Another line you may have noticed in my Dockerfile is the .Rprofile line. My R profile file simply contains the line “.libPaths(“/packages/”)”, which tells R to look for packages in /packages/. When I start my RStudio Server container, I mount a volume that keeps all my R packages from local to the container. This way I don’t need to re-install packages each time I start a new container. Below is an example:

docker run --rm \
           -p 8888:8787 \
           -d \
           --name rstudio_server \
           -v /home/dtang/r_packages/:/packages \
           -e PASSWORD=password \
           -e USERID=$(id -u) \
           -e GROUPID=$(id -g) \

I run the container in detached mode (“-d”), so if you run your container this way, make sure you stop the container when you’re done by running “docker stop container_name”.

I wrote a helper script to run my Docker image. It uses my Docker image that was built using the Dockerfile shown in this post. You can specify directories to mount to the script and it will mount them to /data/ inside the container.

Other tips

You can limit the resource usage of your Docker container if you’re running your container in a shared environment and want to make sure you don’t use all the resources.

If you are running your Docker container on a server and want to access it on your local computer, you can use SSH port forwarding.

# -N Do not execute a remote command. This is useful for just forwarding ports
# -f Requests ssh to go to background just before command execution
# -Y Enables trusted X11 forwarding
# -L Specifies that connections to the given TCP port or Unix socket on the local (client) host are to be forwarded to the given host and port

ssh -N -f -Y -L 8888:localhost:8888 dtang@

I have more notes in my GitHub repo, so check it out if you’re interested.

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4 comments Add yours
  1. Hi Dave – many thanks for the post. I found it right after taking a course on reproducibility for bioinformatics. One thing that came up in the course was using Conda to control Rstudio version as well as package versions.

    With regards to Rstudio itself, it seemed that if one wanted to use the latest Rstudio version (i.e. 1.4, with new interactive markdown features) then Docker (or Rocker) would be the only route as the latest versions aren’t hosted on any Conda channel. Looking this up brought me to the blogpost. Now I’m curious as to whether you have any thoughts on controlling R package versions at the level of Dockerfile or a Conda environment within the Docker container?

    1. Hi Chris,

      is the course on reproducibility publicly available? I would like to check it out too, if possible. I’m always looking for new ways to enhance reproducibility.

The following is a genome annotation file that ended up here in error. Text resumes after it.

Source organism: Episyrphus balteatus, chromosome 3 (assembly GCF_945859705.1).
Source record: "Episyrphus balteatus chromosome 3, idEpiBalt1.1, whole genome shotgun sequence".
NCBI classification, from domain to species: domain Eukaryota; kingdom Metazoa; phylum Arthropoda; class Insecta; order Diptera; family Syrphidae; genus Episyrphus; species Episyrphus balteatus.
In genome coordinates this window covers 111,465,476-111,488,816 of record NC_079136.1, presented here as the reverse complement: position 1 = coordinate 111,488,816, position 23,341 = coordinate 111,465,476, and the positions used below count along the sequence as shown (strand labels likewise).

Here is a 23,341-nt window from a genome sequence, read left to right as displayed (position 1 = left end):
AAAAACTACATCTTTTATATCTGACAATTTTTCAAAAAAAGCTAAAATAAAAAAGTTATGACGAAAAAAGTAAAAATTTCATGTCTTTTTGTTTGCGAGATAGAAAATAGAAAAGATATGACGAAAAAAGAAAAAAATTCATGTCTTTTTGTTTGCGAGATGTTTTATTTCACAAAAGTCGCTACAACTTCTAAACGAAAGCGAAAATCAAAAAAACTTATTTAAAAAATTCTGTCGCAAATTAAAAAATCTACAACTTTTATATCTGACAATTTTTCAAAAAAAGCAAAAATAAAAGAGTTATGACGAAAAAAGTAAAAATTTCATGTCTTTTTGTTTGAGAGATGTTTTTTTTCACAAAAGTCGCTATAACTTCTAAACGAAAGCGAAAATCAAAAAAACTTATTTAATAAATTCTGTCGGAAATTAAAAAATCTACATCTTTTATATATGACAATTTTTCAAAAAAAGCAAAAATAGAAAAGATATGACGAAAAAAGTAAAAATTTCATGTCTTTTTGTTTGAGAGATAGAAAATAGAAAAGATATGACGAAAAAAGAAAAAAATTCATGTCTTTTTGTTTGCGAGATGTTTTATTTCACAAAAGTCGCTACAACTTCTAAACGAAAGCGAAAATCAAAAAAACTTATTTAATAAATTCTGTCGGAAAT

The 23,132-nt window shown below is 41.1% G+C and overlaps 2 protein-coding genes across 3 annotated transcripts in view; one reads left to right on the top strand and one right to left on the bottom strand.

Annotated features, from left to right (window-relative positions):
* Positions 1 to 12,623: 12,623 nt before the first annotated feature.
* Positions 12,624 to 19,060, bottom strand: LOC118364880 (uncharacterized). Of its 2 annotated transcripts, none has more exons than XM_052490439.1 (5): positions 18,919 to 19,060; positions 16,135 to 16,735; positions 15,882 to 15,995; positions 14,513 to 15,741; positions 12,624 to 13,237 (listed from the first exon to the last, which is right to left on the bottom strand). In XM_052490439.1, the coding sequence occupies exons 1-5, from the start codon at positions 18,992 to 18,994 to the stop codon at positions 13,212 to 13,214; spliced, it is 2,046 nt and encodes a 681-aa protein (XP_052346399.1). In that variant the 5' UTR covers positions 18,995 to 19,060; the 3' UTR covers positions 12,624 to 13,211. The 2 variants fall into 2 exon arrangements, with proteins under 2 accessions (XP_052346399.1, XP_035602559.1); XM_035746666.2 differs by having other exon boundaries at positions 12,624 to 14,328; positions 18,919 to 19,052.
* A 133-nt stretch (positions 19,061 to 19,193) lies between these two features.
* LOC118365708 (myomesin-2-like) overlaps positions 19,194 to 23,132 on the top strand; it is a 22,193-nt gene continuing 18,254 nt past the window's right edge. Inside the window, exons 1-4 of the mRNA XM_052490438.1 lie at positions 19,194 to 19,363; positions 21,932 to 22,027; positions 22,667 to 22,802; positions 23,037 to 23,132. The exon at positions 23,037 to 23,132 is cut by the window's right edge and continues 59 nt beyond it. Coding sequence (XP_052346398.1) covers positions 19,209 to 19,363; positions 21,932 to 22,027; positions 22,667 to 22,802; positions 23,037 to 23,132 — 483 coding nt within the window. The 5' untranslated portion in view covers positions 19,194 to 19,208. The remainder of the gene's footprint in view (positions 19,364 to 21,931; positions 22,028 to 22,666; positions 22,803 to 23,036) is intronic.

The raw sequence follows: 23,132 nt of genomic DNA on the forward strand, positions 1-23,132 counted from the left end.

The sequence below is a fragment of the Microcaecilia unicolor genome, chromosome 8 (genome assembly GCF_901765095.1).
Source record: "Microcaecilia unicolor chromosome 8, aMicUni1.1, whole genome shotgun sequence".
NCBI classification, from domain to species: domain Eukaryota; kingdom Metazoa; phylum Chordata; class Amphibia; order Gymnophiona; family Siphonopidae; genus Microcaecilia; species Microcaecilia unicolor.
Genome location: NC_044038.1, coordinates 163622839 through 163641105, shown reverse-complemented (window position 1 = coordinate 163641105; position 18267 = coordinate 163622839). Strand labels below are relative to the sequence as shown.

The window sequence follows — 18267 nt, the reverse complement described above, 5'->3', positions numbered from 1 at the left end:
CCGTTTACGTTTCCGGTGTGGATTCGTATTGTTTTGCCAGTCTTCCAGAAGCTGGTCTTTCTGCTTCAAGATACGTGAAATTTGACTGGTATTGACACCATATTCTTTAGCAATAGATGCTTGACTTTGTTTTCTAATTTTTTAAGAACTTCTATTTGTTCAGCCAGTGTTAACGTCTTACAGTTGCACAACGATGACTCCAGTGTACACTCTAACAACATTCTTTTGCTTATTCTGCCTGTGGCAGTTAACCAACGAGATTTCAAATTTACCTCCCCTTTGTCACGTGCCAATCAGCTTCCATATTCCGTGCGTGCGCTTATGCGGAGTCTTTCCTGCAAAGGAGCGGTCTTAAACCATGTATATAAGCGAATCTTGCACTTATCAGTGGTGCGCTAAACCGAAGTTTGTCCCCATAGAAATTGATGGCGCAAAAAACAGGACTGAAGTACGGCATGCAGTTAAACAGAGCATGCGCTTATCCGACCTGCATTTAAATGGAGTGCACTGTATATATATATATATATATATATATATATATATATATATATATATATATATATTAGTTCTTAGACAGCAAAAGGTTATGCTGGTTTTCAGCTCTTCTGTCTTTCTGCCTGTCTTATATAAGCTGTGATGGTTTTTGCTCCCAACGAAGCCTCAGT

With regards to your question, you could use Conda to install specific R packages when creating the image. I have an example in my Dockerfile that installs Miniconda

      You could also install R packages directly when creating the image. I also have an example here

      With those two approaches, you can ensure that others have the exact environment. One downsize may be the potential size of the image especially if an R package has many dependencies. For example, the rocker/rstudio:4.0.5 image is 1.93GB in size. My image (davetang/rstudio:4.0.5), which installs additional libraries and a couple of R packages, is 2.33GB.

      One additional way for fixing R packages is to mount a volume to the Docker container and install all the R packages necessary for an analysis into the mounted volume. I’m not sure if this will save more space than simply installing the R packages directly when creating the Docker image. I guess this approach is preferable if the size of all the R packages is large, especially if the Docker image will be shared on a public repository. You could then share the R package volume via some dedicated file sharing platform, like storage buckets.


      1. Hi Dave,

        You can find the course at the following link (fairly sure it’s OK to share this because it’s google searchable):

        Thanks for your explanation re. the different ways one can do this – my take home is that there are several ways to go about this. I reckon I will go down the Conda route, which you also mentioned. If you dig into the Docker section in the course you’ll see that in their Dockerfiles they specify Miniconda to create an environment based off a YAML file. Maybe that could be something you find interesting. Anyhow, thanks for the discussion!